Tim Njagi (Tegemeo Institute): Kenya’s budget must focus on efficiency – new zero-based strategy could help. It is likely that the government will have to borrow more to address the increasing fiscal deficit, currently at 5.6% of the GDP. The National Treasury has tried to suggest measures that will reduce recurrent expenditures – like reducing the increasing government wage bill, domestic and foreign travel expenditures. But this is unlikely to work. The wage bill has increased by an average of Ksh 46 billion (about $450m) over the last six years due to an increase in the number of employees and salaries. The government must increase human resource planning and management and implement other recommendations proposed in the comprehensive public expenditure review report – like implementing a robust payroll system to prevent leakages and ensure better forecasting. In addition to this, measures to improve fiscal responsibility should be cascaded to county governments where there’s a lack of fiscal discipline and wasteful expenditure is high.

Kenyan manufacturer calls for tax cuts for fair EA competition. Manufacturing is one of President Uhuru Kenyatta Big Four Agenda but imposition of excise duty on Kenyan products in other East African countries goes against the common external tariffs which make it costly to operate. Local manufacturers have on several occasions called for tax cuts to ensure a level-playing ground with other companies in other Eastern African countries. Rajul Malde, Commercial Director of Pwani Oil Company which is one of the biggest manufacturers of edible vegetable oils and fats, laundry and toilet soaps in the African continent says, cost of production is high in Kenya than in Tanzania, Rwanda and Uganda. “We are charged 2% on the raw products we import; our counterparts are not forced to pay this. If the government could remove that cost of production will go down, and consumers will pay less.”

Tanzania’s CTI wants zero duty on crude edible oil imports. The Confederation of Tanzania Industries has lauded the 2019/2020 budget estimates, but proposed for zero import duty on crude edible oil and increased import duty of 35% on iron and steel products to protect local industries. CTI said that maintaining 25% import duty on crude edible oil increases production costs to industries which use the product as raw material hence affecting their competitiveness at internal and external markets. CTI Executive Director Leodegar Tenga said the government should consider zero-rating the products to protect local manufacturers. Crude edible oil is zero rated in other East African partner states such as Kenya and Uganda, he elaborated.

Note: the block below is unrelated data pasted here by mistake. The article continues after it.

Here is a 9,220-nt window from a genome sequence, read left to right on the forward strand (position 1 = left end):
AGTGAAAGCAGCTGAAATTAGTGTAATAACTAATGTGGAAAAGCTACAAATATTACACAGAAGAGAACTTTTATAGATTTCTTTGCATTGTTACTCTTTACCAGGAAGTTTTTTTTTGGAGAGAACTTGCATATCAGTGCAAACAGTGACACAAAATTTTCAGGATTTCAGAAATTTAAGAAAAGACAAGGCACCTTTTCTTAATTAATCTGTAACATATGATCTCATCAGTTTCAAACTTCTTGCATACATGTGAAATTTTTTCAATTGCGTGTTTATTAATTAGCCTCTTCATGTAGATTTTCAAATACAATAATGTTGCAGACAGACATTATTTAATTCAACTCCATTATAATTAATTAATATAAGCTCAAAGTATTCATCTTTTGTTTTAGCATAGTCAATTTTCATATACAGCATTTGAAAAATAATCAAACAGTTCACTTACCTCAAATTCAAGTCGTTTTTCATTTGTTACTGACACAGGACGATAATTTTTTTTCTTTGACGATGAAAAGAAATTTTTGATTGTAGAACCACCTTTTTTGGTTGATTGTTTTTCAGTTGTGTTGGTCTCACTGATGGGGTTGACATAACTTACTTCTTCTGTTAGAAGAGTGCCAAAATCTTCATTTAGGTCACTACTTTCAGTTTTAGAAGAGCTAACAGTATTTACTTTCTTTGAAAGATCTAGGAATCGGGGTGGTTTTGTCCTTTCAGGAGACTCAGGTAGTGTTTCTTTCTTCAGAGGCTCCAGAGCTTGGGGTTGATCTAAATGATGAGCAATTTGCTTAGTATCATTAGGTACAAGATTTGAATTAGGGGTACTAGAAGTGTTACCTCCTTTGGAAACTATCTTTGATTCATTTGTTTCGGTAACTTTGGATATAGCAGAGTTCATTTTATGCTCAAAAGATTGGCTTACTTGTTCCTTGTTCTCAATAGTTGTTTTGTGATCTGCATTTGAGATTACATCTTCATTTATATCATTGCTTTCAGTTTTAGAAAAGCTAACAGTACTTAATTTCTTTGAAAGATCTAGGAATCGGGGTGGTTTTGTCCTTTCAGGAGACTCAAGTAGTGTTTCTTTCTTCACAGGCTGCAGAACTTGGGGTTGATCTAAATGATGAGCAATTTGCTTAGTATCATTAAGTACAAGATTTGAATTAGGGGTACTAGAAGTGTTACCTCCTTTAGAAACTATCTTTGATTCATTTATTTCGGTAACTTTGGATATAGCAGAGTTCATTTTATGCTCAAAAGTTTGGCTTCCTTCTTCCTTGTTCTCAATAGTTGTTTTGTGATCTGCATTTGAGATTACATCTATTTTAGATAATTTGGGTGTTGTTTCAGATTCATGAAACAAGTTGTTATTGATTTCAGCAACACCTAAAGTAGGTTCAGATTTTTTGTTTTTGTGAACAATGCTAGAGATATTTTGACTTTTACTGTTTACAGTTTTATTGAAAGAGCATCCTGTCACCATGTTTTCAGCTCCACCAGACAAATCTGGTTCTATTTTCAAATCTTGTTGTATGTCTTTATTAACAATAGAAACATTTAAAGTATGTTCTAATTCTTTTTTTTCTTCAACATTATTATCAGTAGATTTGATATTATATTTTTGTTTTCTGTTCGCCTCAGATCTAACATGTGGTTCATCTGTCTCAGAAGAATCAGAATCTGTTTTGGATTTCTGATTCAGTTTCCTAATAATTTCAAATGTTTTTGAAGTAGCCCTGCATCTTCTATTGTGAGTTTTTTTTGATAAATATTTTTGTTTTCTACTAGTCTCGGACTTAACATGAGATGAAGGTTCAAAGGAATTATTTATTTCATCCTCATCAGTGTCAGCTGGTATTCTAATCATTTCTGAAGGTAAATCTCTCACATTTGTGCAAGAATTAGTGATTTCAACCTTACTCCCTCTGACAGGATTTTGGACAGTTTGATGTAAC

State refutes government, private sector credibility gap claims. Minister of State in the Tanzanian’s Prime Minister’s Office, Investment, Angellah Kairuki told reporters that there was no basis for continued mutual distrust between the government and the private sector, saying the government is readily implementing the reforms as recommended in the blueprint for regulatory reforms to improve business environment. “There is no credibility gap whatsoever. The government recognises and values the private sector. That’s why whenever anything comes up, we come to the table,” she said after opening a business dialogue between the government and US investors. Earlier, US Embassy Charge d’ Affaires Dr Inmi Patterson suggested that there was growing credibility gap between the government and the private sector, arguing that the government doesn’t seem to walk the talk of business reforms.

Tanzania’s Opposition issues alternative budget. Acting shadow Minister for Finance and Planning David Silinde told the national assembly that despite the various changes in economic systems that the country has undergone, it has failed to remove the country and its people from abject poverty. He said the opposition will allocate 20% of the total budget to agriculture, education (20%), industries (15%) and 10% to water and health sectors respectively. He said it was sad to see that 40% of the 2019/20 development budget had been directed to three projects, namely Stieglers Gorge, Standard Gauge and the revival of the Air Tanzania Company Limited, instead of investing more on projects that touched directly on people’s lives.

Tanzania cashew nut sales drop by more than half. Tanzania’s total cashew nut sales on the international market dropped 63% to $196.5m last year, compared with $529.6m in the 2017 trading period, Minister for Finance and Economic planning Phillip Mpango has said. Dr Mpango, who was presenting the 2019/20 budget in Dodoma, said exports fell to 120,200 tonnes from 329,400 tonnes in 2017. However, the price per tonne on the international market increased by 1.7% from $1,607.7 to $1,634.2 in the one-year period. Cashew nut production in Tanzania during the last harvest season (2017/2018) stood at about 240,000 tonnes, out of which, some 213,000 tonnes were purchased by the government. About 90% of the cashew nuts are exported in their raw form owing to the country’s low processing capacity.